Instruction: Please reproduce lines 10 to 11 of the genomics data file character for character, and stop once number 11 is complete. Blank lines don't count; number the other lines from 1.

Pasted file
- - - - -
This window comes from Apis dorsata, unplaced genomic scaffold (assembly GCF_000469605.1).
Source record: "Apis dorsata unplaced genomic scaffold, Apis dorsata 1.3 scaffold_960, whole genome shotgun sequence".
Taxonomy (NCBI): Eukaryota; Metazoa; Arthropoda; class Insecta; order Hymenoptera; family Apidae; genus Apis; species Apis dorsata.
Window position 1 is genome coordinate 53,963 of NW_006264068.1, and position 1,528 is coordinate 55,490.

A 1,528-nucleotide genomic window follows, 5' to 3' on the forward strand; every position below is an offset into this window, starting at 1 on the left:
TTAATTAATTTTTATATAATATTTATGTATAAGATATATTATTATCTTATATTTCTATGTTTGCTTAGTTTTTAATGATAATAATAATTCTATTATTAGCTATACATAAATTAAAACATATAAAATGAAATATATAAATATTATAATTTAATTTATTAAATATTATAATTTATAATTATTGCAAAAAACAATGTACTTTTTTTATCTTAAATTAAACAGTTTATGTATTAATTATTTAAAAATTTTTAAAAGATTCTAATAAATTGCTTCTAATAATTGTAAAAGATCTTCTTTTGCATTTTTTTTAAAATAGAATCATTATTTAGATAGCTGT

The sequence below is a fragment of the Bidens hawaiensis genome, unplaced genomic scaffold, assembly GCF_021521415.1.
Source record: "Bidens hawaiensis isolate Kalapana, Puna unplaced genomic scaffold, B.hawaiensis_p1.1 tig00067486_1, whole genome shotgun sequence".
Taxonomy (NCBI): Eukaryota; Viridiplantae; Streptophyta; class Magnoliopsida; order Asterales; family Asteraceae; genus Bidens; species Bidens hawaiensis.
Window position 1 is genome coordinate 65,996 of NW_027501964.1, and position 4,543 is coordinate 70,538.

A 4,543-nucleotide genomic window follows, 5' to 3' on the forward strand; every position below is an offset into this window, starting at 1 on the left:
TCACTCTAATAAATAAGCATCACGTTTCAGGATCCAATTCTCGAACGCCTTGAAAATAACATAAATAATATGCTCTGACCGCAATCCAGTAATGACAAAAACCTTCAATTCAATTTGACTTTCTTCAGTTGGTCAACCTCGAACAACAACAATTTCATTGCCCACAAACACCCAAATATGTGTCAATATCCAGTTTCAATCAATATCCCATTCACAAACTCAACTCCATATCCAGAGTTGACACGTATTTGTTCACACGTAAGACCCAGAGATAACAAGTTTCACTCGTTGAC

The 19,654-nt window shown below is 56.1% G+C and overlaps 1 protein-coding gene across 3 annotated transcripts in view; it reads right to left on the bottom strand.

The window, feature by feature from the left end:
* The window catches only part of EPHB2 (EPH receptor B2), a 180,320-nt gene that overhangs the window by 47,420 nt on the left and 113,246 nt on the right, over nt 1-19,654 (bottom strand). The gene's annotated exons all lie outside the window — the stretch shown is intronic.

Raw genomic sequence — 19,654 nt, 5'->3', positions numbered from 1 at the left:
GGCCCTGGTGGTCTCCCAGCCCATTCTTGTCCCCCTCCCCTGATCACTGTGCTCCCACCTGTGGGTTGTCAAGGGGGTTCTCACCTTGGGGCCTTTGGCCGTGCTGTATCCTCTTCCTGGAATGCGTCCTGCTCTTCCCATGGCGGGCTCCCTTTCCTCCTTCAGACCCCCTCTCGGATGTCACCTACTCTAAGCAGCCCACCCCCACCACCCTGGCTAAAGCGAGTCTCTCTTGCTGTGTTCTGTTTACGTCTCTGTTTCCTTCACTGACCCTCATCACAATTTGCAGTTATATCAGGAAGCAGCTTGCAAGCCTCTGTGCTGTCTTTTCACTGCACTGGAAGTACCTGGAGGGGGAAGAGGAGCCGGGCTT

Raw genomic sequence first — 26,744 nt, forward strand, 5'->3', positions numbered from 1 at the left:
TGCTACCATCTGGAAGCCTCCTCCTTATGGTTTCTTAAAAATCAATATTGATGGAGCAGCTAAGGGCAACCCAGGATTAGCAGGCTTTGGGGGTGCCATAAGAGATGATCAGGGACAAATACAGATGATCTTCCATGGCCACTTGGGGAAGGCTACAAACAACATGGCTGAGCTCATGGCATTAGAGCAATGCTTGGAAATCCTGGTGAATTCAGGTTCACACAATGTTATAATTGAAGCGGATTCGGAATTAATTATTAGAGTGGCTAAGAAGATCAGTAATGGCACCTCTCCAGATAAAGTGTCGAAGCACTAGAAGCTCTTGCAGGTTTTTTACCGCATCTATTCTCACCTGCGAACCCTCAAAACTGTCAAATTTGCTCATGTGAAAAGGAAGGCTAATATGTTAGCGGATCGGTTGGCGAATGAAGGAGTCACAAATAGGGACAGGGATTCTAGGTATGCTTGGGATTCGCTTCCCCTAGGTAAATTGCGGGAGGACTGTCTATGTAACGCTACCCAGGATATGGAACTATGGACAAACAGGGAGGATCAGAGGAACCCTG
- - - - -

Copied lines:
Window position 1 is genome coordinate 65,996 of NW_027501964.1, and position 4,543 is coordinate 70,538.

A 4,543-nucleotide genomic window follows, 5' to 3' on the forward strand; every position below is an offset into this window, starting at 1 on the left: